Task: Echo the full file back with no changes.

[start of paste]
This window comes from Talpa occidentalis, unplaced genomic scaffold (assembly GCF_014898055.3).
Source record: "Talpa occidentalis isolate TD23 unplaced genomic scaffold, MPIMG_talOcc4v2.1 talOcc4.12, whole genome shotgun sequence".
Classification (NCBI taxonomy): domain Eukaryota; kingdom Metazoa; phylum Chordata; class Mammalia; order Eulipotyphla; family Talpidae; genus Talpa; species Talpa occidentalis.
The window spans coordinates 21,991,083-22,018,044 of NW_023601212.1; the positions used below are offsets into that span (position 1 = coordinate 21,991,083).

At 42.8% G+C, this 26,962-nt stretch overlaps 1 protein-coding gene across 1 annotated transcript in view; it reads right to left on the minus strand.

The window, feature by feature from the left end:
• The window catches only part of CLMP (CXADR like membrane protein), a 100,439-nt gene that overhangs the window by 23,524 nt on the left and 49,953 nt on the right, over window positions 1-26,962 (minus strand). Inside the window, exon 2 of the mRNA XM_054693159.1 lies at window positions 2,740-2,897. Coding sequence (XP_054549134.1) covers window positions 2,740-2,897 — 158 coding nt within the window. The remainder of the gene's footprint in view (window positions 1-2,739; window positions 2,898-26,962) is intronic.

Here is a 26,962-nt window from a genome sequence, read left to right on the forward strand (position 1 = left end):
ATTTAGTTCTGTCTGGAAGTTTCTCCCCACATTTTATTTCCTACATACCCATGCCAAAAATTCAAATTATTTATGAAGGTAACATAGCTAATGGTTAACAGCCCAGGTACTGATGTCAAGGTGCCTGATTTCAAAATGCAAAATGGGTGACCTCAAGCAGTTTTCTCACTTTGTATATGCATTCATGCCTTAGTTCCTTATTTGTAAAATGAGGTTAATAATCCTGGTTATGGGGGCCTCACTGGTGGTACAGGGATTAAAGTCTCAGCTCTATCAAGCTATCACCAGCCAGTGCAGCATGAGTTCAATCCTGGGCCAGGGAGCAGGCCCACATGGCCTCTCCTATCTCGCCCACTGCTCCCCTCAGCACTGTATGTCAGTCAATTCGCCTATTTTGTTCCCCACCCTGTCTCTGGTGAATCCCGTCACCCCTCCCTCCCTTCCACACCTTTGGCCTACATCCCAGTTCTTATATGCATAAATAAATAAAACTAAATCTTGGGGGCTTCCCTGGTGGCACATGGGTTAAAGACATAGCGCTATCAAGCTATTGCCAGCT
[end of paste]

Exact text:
This window comes from Talpa occidentalis, unplaced genomic scaffold (assembly GCF_014898055.3).
Source record: "Talpa occidentalis isolate TD23 unplaced genomic scaffold, MPIMG_talOcc4v2.1 talOcc4.12, whole genome shotgun sequence".
Classification (NCBI taxonomy): domain Eukaryota; kingdom Metazoa; phylum Chordata; class Mammalia; order Eulipotyphla; family Talpidae; genus Talpa; species Talpa occidentalis.
The window spans coordinates 21,991,083-22,018,044 of NW_023601212.1; the positions used below are offsets into that span (position 1 = coordinate 21,991,083).

At 42.8% G+C, this 26,962-nt stretch overlaps 1 protein-coding gene across 1 annotated transcript in view; it reads right to left on the minus strand.

The window, feature by feature from the left end:
• The window catches only part of CLMP (CXADR like membrane protein), a 100,439-nt gene that overhangs the window by 23,524 nt on the left and 49,953 nt on the right, over window positions 1-26,962 (minus strand). Inside the window, exon 2 of the mRNA XM_054693159.1 lies at window positions 2,740-2,897. Coding sequence (XP_054549134.1) covers window positions 2,740-2,897 — 158 coding nt within the window. The remainder of the gene's footprint in view (window positions 1-2,739; window positions 2,898-26,962) is intronic.

Here is a 26,962-nt window from a genome sequence, read left to right on the forward strand (position 1 = left end):
ATTTAGTTCTGTCTGGAAGTTTCTCCCCACATTTTATTTCCTACATACCCATGCCAAAAATTCAAATTATTTATGAAGGTAACATAGCTAATGGTTAACAGCCCAGGTACTGATGTCAAGGTGCCTGATTTCAAAATGCAAAATGGGTGACCTCAAGCAGTTTTCTCACTTTGTATATGCATTCATGCCTTAGTTCCTTATTTGTAAAATGAGGTTAATAATCCTGGTTATGGGGGCCTCACTGGTGGTACAGGGATTAAAGTCTCAGCTCTATCAAGCTATCACCAGCCAGTGCAGCATGAGTTCAATCCTGGGCCAGGGAGCAGGCCCACATGGCCTCTCCTATCTCGCCCACTGCTCCCCTCAGCACTGTATGTCAGTCAATTCGCCTATTTTGTTCCCCACCCTGTCTCTGGTGAATCCCGTCACCCCTCCCTCCCTTCCACACCTTTGGCCTACATCCCAGTTCTTATATGCATAAATAAATAAAACTAAATCTTGGGGGCTTCCCTGGTGGCACATGGGTTAAAGACATAGCGCTATCAAGCTATTGCCAGCT